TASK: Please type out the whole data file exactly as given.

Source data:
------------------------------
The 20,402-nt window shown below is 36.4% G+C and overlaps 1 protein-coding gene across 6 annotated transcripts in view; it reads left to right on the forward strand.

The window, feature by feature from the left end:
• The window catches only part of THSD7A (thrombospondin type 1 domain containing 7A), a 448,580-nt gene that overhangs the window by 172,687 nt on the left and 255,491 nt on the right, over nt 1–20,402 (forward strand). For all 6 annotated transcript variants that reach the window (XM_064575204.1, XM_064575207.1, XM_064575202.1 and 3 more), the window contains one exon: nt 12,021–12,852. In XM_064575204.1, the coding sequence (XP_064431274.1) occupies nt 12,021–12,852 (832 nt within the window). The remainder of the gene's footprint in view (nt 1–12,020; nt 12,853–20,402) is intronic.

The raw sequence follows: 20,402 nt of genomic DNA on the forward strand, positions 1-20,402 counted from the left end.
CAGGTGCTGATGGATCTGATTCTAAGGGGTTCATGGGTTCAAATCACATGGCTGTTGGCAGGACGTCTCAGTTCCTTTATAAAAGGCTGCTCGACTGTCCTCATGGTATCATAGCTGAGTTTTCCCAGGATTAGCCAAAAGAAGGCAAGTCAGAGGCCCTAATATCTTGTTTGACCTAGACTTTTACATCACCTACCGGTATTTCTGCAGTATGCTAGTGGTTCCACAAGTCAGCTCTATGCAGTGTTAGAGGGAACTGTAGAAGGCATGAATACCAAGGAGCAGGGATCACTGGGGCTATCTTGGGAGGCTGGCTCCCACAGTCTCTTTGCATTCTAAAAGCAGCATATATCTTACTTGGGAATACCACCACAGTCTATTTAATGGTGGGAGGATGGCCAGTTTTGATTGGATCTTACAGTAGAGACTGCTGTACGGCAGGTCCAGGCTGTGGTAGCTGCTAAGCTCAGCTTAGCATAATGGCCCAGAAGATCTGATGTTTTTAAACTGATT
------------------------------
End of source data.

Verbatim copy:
The 20,402-nt window shown below is 36.4% G+C and overlaps 1 protein-coding gene across 6 annotated transcripts in view; it reads left to right on the forward strand.

The window, feature by feature from the left end:
• The window catches only part of THSD7A (thrombospondin type 1 domain containing 7A), a 448,580-nt gene that overhangs the window by 172,687 nt on the left and 255,491 nt on the right, over nt 1–20,402 (forward strand). For all 6 annotated transcript variants that reach the window (XM_064575204.1, XM_064575207.1, XM_064575202.1 and 3 more), the window contains one exon: nt 12,021–12,852. In XM_064575204.1, the coding sequence (XP_064431274.1) occupies nt 12,021–12,852 (832 nt within the window). The remainder of the gene's footprint in view (nt 1–12,020; nt 12,853–20,402) is intronic.

The raw sequence follows: 20,402 nt of genomic DNA on the forward strand, positions 1-20,402 counted from the left end.
CAGGTGCTGATGGATCTGATTCTAAGGGGTTCATGGGTTCAAATCACATGGCTGTTGGCAGGACGTCTCAGTTCCTTTATAAAAGGCTGCTCGACTGTCCTCATGGTATCATAGCTGAGTTTTCCCAGGATTAGCCAAAAGAAGGCAAGTCAGAGGCCCTAATATCTTGTTTGACCTAGACTTTTACATCACCTACCGGTATTTCTGCAGTATGCTAGTGGTTCCACAAGTCAGCTCTATGCAGTGTTAGAGGGAACTGTAGAAGGCATGAATACCAAGGAGCAGGGATCACTGGGGCTATCTTGGGAGGCTGGCTCCCACAGTCTCTTTGCATTCTAAAAGCAGCATATATCTTACTTGGGAATACCACCACAGTCTATTTAATGGTGGGAGGATGGCCAGTTTTGATTGGATCTTACAGTAGAGACTGCTGTACGGCAGGTCCAGGCTGTGGTAGCTGCTAAGCTCAGCTTAGCATAATGGCCCAGAAGATCTGATGTTTTTAAACTGATT